June 2017
Volume 58, Issue 8
Open Access
ARVO Annual Meeting Abstract  |   June 2017
The Ophthalmology Residency Program Director Survey: Applicant Qualities Affecting the Invitation to Interview and Rank Position
Author Affiliations & Notes
  • Nicholas Behunin
    Ophthalmology, Penn State Health , Hershey, Pennsylvania, United States
  • Christopher Hill
    Ophthalmology, Penn State Health , Hershey, Pennsylvania, United States
  • Mona Lotpifour
    Ophthalmology, Penn State Health , Hershey, Pennsylvania, United States
  • Ingrid U Scott
    Ophthalmology, Penn State Health , Hershey, Pennsylvania, United States
  • Footnotes
    Commercial Relationships   Nicholas Behunin, None; Christopher Hill, None; Mona Lotpifour, None; Ingrid Scott, None
  • Footnotes
    Support  None
Investigative Ophthalmology & Visual Science June 2017, Vol.58, 5052. doi:
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      Nicholas Behunin, Christopher Hill, Mona Lotpifour, Ingrid U Scott; The Ophthalmology Residency Program Director Survey: Applicant Qualities Affecting the Invitation to Interview and Rank Position. Invest. Ophthalmol. Vis. Sci. 2017;58(8):5052.

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      © ARVO (1962-2015); The Authors (2016-present)

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Abstract

Purpose : For several medical specialties, there is published information about factors which guide residency program directors (PDs) in their decision to invite applicants to interview and in their ranking of applicants. For medical students applying for ophthalmology residency, however, there is no such information in the literature. The purpose of the current study is to investigate factors impacting ophthalmology residency PDs’ decision to invite residency applicants to interview and factors impacting ranking of applicants.

Methods : An anonymous survey was created using RedCAP electronic data capture tools and was sent to the PD of each ophthalmology residency program in the United States accredited by the Accreditation Council for Graduate Medical Education (ACGME). The survey asked participants to assign an importance rating (IR) with respect to applicant selection on a scale of 1-5 (1 being un-important and 5 being very important) to each of several applicant factors (AF). The list of AFs was created using a standard ophthalmology residency application, and by referencing published literature. The average IR was recorded for each AF included in the study.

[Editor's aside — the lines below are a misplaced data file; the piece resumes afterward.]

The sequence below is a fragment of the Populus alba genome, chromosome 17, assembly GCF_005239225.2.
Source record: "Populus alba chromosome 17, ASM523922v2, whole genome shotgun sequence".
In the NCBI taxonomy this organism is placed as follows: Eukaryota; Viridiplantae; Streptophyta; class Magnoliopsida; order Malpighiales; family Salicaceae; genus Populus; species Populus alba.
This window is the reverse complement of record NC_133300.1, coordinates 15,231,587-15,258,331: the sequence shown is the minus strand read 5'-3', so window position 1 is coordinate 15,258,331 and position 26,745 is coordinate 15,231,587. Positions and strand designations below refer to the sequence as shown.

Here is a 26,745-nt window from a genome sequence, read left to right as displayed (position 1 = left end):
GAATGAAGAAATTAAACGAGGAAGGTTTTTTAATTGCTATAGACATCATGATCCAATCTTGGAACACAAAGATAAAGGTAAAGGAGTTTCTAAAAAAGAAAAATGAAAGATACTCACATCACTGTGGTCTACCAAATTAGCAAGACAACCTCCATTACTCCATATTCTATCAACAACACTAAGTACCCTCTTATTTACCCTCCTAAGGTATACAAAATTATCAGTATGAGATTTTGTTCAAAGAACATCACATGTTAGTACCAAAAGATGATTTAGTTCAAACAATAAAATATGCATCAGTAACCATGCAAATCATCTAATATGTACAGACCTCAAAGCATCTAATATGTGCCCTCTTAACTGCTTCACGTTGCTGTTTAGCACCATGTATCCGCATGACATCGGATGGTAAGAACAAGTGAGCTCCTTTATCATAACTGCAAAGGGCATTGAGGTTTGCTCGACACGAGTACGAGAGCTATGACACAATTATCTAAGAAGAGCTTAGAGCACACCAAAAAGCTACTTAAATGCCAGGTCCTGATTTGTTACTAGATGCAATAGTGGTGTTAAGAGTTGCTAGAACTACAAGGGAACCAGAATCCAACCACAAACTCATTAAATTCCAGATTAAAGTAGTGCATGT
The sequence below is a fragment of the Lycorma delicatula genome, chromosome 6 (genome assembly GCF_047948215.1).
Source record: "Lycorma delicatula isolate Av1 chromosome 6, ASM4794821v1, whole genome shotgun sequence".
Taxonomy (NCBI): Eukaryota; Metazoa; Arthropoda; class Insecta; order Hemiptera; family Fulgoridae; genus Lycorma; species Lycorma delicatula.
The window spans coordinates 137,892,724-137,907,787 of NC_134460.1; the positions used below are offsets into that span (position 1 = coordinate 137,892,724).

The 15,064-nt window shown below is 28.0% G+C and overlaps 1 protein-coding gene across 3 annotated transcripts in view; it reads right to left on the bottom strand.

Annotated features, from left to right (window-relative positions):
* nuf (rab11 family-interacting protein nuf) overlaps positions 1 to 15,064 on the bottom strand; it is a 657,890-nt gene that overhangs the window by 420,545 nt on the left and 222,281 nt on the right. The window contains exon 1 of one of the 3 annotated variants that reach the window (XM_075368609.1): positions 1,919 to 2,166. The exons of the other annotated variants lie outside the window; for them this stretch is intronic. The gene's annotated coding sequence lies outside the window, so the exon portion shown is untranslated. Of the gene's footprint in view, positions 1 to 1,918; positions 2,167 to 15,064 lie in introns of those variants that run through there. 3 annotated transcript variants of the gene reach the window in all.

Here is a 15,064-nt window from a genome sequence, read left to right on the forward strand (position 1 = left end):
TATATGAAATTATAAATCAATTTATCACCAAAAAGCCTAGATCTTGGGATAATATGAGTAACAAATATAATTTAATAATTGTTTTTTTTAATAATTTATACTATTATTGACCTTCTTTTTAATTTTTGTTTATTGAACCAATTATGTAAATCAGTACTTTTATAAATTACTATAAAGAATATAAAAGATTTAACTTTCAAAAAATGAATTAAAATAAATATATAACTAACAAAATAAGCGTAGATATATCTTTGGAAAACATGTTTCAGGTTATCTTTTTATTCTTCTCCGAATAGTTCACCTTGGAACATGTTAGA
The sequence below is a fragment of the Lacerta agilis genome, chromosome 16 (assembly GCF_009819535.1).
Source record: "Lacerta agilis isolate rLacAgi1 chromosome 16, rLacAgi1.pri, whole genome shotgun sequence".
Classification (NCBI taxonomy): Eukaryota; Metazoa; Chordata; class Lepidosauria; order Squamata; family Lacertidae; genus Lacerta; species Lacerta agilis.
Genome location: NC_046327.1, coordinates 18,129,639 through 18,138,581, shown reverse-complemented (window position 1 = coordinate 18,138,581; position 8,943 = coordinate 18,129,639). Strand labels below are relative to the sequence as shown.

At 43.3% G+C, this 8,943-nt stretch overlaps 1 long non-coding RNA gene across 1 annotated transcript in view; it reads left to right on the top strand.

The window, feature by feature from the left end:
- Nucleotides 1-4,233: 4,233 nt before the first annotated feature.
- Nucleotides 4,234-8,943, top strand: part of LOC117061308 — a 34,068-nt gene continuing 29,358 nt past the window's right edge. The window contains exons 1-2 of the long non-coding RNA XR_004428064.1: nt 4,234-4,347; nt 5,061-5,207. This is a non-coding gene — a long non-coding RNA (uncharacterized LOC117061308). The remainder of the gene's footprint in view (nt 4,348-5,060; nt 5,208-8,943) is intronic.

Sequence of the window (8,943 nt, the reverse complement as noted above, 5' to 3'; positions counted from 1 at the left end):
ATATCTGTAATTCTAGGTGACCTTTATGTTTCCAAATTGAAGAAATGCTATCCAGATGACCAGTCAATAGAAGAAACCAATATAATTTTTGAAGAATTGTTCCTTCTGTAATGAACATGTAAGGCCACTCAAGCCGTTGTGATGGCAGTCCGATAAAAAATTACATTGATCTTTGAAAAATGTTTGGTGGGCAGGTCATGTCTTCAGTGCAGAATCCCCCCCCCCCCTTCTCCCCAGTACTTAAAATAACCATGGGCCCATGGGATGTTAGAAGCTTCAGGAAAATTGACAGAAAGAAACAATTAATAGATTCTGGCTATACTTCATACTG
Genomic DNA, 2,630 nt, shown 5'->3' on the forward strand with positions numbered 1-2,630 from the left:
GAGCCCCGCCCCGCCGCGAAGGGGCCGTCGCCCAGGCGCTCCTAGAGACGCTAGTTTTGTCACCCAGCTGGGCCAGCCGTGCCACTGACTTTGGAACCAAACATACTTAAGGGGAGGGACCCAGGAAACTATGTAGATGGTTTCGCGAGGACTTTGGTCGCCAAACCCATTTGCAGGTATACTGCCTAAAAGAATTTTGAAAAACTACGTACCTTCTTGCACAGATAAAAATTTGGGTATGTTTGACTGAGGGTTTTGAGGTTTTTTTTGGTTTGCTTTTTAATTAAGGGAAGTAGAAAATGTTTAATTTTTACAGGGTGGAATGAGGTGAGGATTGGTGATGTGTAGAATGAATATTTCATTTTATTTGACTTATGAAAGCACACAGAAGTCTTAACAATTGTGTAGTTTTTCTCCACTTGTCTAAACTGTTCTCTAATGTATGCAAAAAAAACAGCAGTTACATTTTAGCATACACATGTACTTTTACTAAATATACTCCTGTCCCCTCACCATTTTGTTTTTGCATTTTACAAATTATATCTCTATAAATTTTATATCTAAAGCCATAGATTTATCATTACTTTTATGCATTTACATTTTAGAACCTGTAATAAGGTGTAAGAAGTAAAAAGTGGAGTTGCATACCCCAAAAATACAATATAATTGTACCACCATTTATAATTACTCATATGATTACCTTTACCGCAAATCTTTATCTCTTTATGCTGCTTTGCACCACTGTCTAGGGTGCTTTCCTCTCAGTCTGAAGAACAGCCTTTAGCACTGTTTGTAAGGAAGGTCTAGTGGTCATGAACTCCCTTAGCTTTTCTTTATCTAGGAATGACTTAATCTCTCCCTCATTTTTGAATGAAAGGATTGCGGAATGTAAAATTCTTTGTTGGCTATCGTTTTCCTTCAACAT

Results : The five highest rated AFs, followed by the average IR, with respect to inviting applicants for interview, were: USMLE Step 1/COMLEX Level 1 score (4.67), visa status (4.67), letters of recommendation in the specialty (4.56), evidence of professionalism and ethics (4.56), graduate of a United States (US) allopathic medical school (4.44). The five highest rated AFs, followed by the average IR, with respect to ranking applicants, were: interpersonal skills (4.89), visa status (4.89), feedback from current residents (4.78), interaction with faculty during interview (4.56), evidence of professionalism and ethics (4.56).

Conclusions : Standardized test scores, letters of recommendation in the specialty, and being a graduate of a US allopathic medical school are among the most important factors identified by PDs in their decision to invite a candidate to interview. Interpersonal skills and interactions with residents and faculty members are among the most important factors identified by PDs in their decision to rank a candidate. Visa status and evidence of professionalism and ethics were identified as important in both the decision to interview and rank applicants.

This is an abstract that was submitted for the 2017 ARVO Annual Meeting, held in Baltimore, MD, May 7-11, 2017.

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